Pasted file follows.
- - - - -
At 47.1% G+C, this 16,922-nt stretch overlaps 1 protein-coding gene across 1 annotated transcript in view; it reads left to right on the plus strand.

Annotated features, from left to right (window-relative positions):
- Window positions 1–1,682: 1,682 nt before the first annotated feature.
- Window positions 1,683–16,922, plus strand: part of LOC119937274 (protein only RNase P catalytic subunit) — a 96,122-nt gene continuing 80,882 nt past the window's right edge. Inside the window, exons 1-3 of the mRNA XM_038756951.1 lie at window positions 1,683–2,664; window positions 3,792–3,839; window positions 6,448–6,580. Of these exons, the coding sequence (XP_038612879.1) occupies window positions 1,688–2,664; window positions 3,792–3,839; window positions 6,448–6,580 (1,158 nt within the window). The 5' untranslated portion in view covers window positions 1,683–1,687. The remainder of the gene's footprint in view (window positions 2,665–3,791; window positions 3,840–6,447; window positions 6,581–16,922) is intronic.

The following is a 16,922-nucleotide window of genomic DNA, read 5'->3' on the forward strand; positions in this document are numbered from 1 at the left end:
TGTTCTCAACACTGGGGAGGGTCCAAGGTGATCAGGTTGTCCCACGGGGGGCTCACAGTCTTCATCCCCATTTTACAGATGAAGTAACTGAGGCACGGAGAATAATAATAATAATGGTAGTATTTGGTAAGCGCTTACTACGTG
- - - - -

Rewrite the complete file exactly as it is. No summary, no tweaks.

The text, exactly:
At 47.1% G+C, this 16,922-nt stretch overlaps 1 protein-coding gene across 1 annotated transcript in view; it reads left to right on the plus strand.

Annotated features, from left to right (window-relative positions):
- Window positions 1–1,682: 1,682 nt before the first annotated feature.
- Window positions 1,683–16,922, plus strand: part of LOC119937274 (protein only RNase P catalytic subunit) — a 96,122-nt gene continuing 80,882 nt past the window's right edge. Inside the window, exons 1-3 of the mRNA XM_038756951.1 lie at window positions 1,683–2,664; window positions 3,792–3,839; window positions 6,448–6,580. Of these exons, the coding sequence (XP_038612879.1) occupies window positions 1,688–2,664; window positions 3,792–3,839; window positions 6,448–6,580 (1,158 nt within the window). The 5' untranslated portion in view covers window positions 1,683–1,687. The remainder of the gene's footprint in view (window positions 2,665–3,791; window positions 3,840–6,447; window positions 6,581–16,922) is intronic.

The following is a 16,922-nucleotide window of genomic DNA, read 5'->3' on the forward strand; positions in this document are numbered from 1 at the left end:
TGTTCTCAACACTGGGGAGGGTCCAAGGTGATCAGGTTGTCCCACGGGGGGCTCACAGTCTTCATCCCCATTTTACAGATGAAGTAACTGAGGCACGGAGAATAATAATAATAATGGTAGTATTTGGTAAGCGCTTACTACGTG